For the last couple of days we transferred ourselves to Baltimore. No, not on the east coast of America, but the place in Ireland which emigrants had come from, at the south-western tip of Ireland. Its harbour looks across a bay studded with islands, and we fetched up on one of these, Sherkin Island. Just to reinforce the point about people casting aspersions on those further west, John-Jo, our driver, warned us that they were a wild lot there. The pubs knew no closing time, there were no police, and not many rules. I think he feared for our safety!
If you want to get a flavour of what life is like on Sherkin Island, go online and have a look at this YouTube clip:

It’s about using recycled string… Go on, have a look, go on, go on, go on…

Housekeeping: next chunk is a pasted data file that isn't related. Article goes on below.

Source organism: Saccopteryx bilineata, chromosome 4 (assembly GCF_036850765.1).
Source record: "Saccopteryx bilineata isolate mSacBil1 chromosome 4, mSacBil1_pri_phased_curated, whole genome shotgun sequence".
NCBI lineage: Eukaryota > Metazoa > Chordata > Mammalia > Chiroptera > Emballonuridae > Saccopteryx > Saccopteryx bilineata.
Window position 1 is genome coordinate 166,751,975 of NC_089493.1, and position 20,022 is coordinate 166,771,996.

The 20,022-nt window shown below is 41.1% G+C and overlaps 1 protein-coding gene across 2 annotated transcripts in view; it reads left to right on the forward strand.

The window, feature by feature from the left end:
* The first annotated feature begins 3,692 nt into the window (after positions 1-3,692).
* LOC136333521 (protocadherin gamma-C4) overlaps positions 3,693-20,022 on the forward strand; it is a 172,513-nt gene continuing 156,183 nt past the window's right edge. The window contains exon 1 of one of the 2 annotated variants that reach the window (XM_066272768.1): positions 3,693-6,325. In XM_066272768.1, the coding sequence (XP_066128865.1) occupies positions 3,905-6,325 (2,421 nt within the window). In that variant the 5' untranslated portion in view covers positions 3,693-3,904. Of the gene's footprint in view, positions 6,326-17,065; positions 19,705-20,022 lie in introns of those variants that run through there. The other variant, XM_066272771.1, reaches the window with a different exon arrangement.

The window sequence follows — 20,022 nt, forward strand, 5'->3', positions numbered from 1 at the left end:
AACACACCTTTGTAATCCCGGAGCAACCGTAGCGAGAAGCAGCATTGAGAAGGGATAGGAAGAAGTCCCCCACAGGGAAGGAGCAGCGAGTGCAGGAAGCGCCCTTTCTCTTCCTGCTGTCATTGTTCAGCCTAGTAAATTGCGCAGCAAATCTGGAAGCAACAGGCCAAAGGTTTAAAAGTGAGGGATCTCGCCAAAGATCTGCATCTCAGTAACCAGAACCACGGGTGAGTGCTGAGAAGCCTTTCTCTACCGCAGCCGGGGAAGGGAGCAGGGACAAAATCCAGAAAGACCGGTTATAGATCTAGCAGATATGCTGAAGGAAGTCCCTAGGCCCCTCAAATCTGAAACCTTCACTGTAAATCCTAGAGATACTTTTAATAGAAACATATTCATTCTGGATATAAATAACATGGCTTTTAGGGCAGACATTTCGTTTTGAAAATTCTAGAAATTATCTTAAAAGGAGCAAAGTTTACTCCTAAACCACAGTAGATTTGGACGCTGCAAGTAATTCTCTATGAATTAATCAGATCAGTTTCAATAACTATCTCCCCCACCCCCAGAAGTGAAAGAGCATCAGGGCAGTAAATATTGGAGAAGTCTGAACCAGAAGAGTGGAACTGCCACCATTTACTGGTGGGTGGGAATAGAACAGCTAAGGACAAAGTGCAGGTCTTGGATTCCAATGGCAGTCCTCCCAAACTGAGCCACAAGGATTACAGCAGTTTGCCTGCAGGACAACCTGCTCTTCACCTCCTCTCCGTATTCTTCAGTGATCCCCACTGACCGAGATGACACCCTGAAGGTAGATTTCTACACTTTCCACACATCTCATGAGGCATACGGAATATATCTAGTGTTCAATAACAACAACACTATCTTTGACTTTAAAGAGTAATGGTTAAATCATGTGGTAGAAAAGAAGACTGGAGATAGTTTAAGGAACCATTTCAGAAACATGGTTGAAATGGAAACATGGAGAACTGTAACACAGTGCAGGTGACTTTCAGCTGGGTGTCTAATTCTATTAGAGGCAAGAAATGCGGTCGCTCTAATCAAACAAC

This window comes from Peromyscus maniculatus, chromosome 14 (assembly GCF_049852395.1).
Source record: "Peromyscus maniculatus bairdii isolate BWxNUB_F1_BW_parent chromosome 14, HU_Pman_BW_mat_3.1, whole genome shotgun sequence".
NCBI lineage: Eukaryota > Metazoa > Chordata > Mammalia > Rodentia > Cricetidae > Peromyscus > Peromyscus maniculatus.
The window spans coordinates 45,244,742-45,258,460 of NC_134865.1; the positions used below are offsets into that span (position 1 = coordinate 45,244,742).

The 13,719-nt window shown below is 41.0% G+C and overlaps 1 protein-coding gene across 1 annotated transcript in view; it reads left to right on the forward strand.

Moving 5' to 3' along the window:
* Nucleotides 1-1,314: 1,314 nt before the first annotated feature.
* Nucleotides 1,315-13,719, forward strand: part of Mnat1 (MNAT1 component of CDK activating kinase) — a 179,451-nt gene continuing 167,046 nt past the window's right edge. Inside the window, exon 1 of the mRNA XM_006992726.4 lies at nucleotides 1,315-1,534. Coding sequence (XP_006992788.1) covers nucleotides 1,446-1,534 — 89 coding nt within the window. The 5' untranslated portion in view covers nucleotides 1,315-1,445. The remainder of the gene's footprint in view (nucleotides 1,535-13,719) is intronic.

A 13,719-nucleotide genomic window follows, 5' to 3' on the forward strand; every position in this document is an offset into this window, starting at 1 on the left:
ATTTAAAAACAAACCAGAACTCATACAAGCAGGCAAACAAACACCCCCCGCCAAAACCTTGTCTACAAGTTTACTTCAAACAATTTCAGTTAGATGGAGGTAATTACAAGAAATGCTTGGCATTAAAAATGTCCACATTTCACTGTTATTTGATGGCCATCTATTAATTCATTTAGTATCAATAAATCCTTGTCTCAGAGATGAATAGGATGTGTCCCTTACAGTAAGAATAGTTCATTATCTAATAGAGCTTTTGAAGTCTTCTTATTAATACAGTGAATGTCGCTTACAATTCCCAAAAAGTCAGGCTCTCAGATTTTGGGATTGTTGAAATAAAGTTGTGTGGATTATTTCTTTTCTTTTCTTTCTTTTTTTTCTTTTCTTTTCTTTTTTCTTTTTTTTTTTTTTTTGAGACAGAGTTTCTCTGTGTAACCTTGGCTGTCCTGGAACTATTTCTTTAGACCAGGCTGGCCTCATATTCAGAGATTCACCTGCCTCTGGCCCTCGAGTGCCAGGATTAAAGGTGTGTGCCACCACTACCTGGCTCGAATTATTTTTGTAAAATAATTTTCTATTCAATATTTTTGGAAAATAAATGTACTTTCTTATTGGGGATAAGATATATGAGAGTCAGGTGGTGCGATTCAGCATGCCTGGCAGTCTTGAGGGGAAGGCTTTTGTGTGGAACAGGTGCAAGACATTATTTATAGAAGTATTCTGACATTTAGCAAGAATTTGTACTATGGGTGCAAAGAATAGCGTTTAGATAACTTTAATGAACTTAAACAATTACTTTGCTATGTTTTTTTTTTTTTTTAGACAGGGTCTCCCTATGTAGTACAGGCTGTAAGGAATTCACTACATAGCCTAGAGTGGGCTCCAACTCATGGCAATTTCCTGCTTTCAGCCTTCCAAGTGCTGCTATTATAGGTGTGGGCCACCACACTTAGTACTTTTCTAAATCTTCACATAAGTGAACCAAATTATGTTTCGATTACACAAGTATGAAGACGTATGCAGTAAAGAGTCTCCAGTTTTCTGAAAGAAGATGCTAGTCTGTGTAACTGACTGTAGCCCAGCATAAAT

There is the restaurant in Kenmare, commemorating the person who had been the real hero and saviour of Shackleton’s trek across South Georgia, one Tom Crean, a native of Kenmare, whose relatives are doing a re-enactment of that treacherous journey shortly. His strength, persistence and loyalty saved Shackleton’s crew as they traversed the glacier.

The first transatlantic telegraph cables were laid from Bantry in about 1860. There’s a statue to St. Brendan the Navigator, who sailed to America a thousand years earlier. There are cultural events in the town: the West Cork Chamber Music and Literary Festivals. And of course, the craic, traditional Irish Music played late into the night, the jigs and reels like a kaleidoscope of sound, never really coming to an end.

No, the Irish are NOT lazy, stupid or unresourceful, as the English stereotype would have it. They gave us a warm and friendly welcome. They are not as blunt as English people, tending towards more tentative statements, leaving a little room for doubt or alternatives, but they are strictly logical. If there are two ways to a place at a road junction, they say so: Macroom 20 miles, Killarney 50 miles, one way; Macroom 20 miles, Killarney 50 miles, the other. Utterly reliable! A great people! William Marsterson